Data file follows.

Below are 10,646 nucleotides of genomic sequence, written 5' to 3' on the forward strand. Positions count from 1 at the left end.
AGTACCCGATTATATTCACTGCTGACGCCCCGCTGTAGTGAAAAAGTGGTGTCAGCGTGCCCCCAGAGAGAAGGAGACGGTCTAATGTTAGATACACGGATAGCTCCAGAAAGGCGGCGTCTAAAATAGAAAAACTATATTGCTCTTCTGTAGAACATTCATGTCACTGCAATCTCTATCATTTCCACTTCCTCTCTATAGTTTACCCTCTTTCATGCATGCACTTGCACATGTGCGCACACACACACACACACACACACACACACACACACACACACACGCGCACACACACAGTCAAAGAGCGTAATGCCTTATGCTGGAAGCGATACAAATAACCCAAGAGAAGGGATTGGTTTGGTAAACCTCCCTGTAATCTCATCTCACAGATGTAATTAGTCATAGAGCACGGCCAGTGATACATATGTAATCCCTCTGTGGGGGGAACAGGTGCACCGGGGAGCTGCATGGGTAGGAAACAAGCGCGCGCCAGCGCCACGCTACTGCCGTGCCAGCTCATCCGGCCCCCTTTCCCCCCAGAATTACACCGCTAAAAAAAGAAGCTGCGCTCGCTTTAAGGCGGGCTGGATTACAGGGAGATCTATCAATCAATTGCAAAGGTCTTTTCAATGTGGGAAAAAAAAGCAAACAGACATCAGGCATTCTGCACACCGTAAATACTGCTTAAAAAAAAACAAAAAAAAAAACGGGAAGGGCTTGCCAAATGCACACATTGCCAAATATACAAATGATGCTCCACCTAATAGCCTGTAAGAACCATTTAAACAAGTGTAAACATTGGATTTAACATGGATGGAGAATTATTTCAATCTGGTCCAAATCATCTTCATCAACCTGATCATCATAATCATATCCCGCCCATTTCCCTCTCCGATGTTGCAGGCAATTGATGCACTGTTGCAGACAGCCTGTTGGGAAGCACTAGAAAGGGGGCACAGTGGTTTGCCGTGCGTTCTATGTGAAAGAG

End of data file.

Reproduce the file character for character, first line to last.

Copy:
Below are 10,646 nucleotides of genomic sequence, written 5' to 3' on the forward strand. Positions count from 1 at the left end.
AGTACCCGATTATATTCACTGCTGACGCCCCGCTGTAGTGAAAAAGTGGTGTCAGCGTGCCCCCAGAGAGAAGGAGACGGTCTAATGTTAGATACACGGATAGCTCCAGAAAGGCGGCGTCTAAAATAGAAAAACTATATTGCTCTTCTGTAGAACATTCATGTCACTGCAATCTCTATCATTTCCACTTCCTCTCTATAGTTTACCCTCTTTCATGCATGCACTTGCACATGTGCGCACACACACACACACACACACACACACACACACACACACACACGCGCACACACACAGTCAAAGAGCGTAATGCCTTATGCTGGAAGCGATACAAATAACCCAAGAGAAGGGATTGGTTTGGTAAACCTCCCTGTAATCTCATCTCACAGATGTAATTAGTCATAGAGCACGGCCAGTGATACATATGTAATCCCTCTGTGGGGGGAACAGGTGCACCGGGGAGCTGCATGGGTAGGAAACAAGCGCGCGCCAGCGCCACGCTACTGCCGTGCCAGCTCATCCGGCCCCCTTTCCCCCCAGAATTACACCGCTAAAAAAAGAAGCTGCGCTCGCTTTAAGGCGGGCTGGATTACAGGGAGATCTATCAATCAATTGCAAAGGTCTTTTCAATGTGGGAAAAAAAAGCAAACAGACATCAGGCATTCTGCACACCGTAAATACTGCTTAAAAAAAAACAAAAAAAAAAACGGGAAGGGCTTGCCAAATGCACACATTGCCAAATATACAAATGATGCTCCACCTAATAGCCTGTAAGAACCATTTAAACAAGTGTAAACATTGGATTTAACATGGATGGAGAATTATTTCAATCTGGTCCAAATCATCTTCATCAACCTGATCATCATAATCATATCCCGCCCATTTCCCTCTCCGATGTTGCAGGCAATTGATGCACTGTTGCAGACAGCCTGTTGGGAAGCACTAGAAAGGGGGCACAGTGGTTTGCCGTGCGTTCTATGTGAAAGAG